Deductibles, copays and coinsurance for Medicare Part C vary by plan. However, there is a limit to how much you can spend on out-of-pocket expenses. After that limit, your Medicare Part C plan will pick up all the remaining cost of covered health care services. The out-of-pocket limit for Medicare Advantage canât exceed $7,550 a year for in-network services. That means you could save more money if you have a lower out-of-pocket expenses limit. The limit is $11,300 for out-of-network services.
The average out-of-pocket limit for Medicare Advantage enrollees was $5,059 in 2019, according to the Kaiser Family Foundation.
Learn more about Medicare Part C.
You May Like: Can You Get A Medicare Card Online
Other Medicare Charges Also Rising
The annual Part B deductible will rise $30 next year to $233, up from this year’s $203.
For Medicare Part A, which covers hospitalization and some nursing home and home health care services, the inpatient deductible that patients must pay for each hospital admission will increase by $72 in 2022 to $1,556, up from $1,484 this year. Almost all Medicare beneficiaries pay no Part A premium. Only people who have not worked long enough to pay their share of Medicare taxes are liable for Part A premiums.
Open enrollment for Medicare began Oct. 15 and continues through Dec. 7. During this period, beneficiaries can review their coverage and decide whether to make changes.
Dena Bunis covers Medicare, health care, health policy and Congress. She also writes the Medicare Made Easy column for the AARP Bulletin. An award-winning journalist, Bunis spent decades working for metropolitan daily newspapers, including as Washington bureau chief for the Orange County Register and as a health policy and workplace writer for Newsday.
Editor’s note: This story has been updated to include additional information.
More on Medicare
Medicare Part A Premiums
Most people will pay nothing for Medicare Part A. Your Part A coverage is free as long as youre eligible for Social Security or Railroad Retirement Board benefits.
You can also get premium-free Part A coverage even if youre not ready to receive Social Security retirement benefits yet. So, if youre 65 years old and not ready to retire, you can still take advantage of Medicare coverage.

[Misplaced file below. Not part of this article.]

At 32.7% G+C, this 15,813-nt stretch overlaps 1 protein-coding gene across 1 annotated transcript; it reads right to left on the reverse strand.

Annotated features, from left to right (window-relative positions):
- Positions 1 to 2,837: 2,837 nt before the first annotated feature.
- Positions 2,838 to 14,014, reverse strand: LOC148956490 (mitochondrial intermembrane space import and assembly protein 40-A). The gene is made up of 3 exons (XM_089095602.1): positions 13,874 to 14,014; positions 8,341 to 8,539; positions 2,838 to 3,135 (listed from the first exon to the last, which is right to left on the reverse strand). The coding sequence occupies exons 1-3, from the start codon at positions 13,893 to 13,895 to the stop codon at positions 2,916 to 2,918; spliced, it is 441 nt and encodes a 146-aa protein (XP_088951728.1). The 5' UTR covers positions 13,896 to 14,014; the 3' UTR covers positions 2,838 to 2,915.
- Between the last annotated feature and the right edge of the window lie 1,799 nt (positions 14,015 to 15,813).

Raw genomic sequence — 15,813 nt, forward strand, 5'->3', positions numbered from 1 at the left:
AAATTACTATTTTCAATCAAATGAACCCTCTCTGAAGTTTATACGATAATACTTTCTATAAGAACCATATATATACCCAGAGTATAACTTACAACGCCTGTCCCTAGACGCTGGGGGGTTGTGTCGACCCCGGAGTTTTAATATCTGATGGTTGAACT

Part A does have a yearly deductible. In 2022, the deductible is $1,556. Youll need to spend this amount before your Part A coverage takes over.
You May Like: What Does Medicare Extra Help Pay For
Summary Of Medicare Benefits And Cost
The chart below is a comprehensive list of Medicare Part A and B costs, including premiums, deductibles and coinsurance. Medicare supplemental insurance, known as Medigap, can help cover some of the gaps in coverage and pay for part or all of Medicares coinsurance and deductibles, depending on the policy. Some Medicare Advantage plans may also help cover these costs. See Medigap: Medicare Supplemental Insurance and Medicare Advantage for more information.
Medicare Part B Premiums Rise 7% In 2020 With Premiums For Highest
The Centers for Medicare & Medicaid Services has announced Medicare Part B premiums for 2020, and the base premium increases nearly 7% from $135.50 a month to $144.60 a month. That $9.10 monthly increase compares to a modest $1.50 monthly increase last year. Meanwhile high earners are still getting used to income-related surcharges that kicked into higher gear in 2018, and those have been bumped up again too. The wealthiest senior couples will be paying nearly $12,000 a year in Medicare Part B premiums. Part B covers doctors and outpatient services.
The annual deductible for all Medicare Part B beneficiaries is $198 in 2020, an increase of $13 from the annual deductible of $185 in 2019. Whats to blame for the bigger increases this year? Rising spending on physician-administered drugs, according to CMS.
The CMS announcement comes after last months Social Security Administrations COLA announcement: a 1.6% cost of living adjustment for 2020. The average Social Security benefit for a retired worker will rise by $24 a month to $1,503 in 2020. The higher Medicare Part B premium cuts into retirees monthly Social Security payments. Part B premiums typically are deducted from monthly Social Security checks.
By comparison, the wealthiest retireessingles with $500,000 of income or more and couples with $750,000 of income or morewill face total premiums of $491.60 a monthper person, including a $347surcharge, in 2020. The 2019 numbers are here.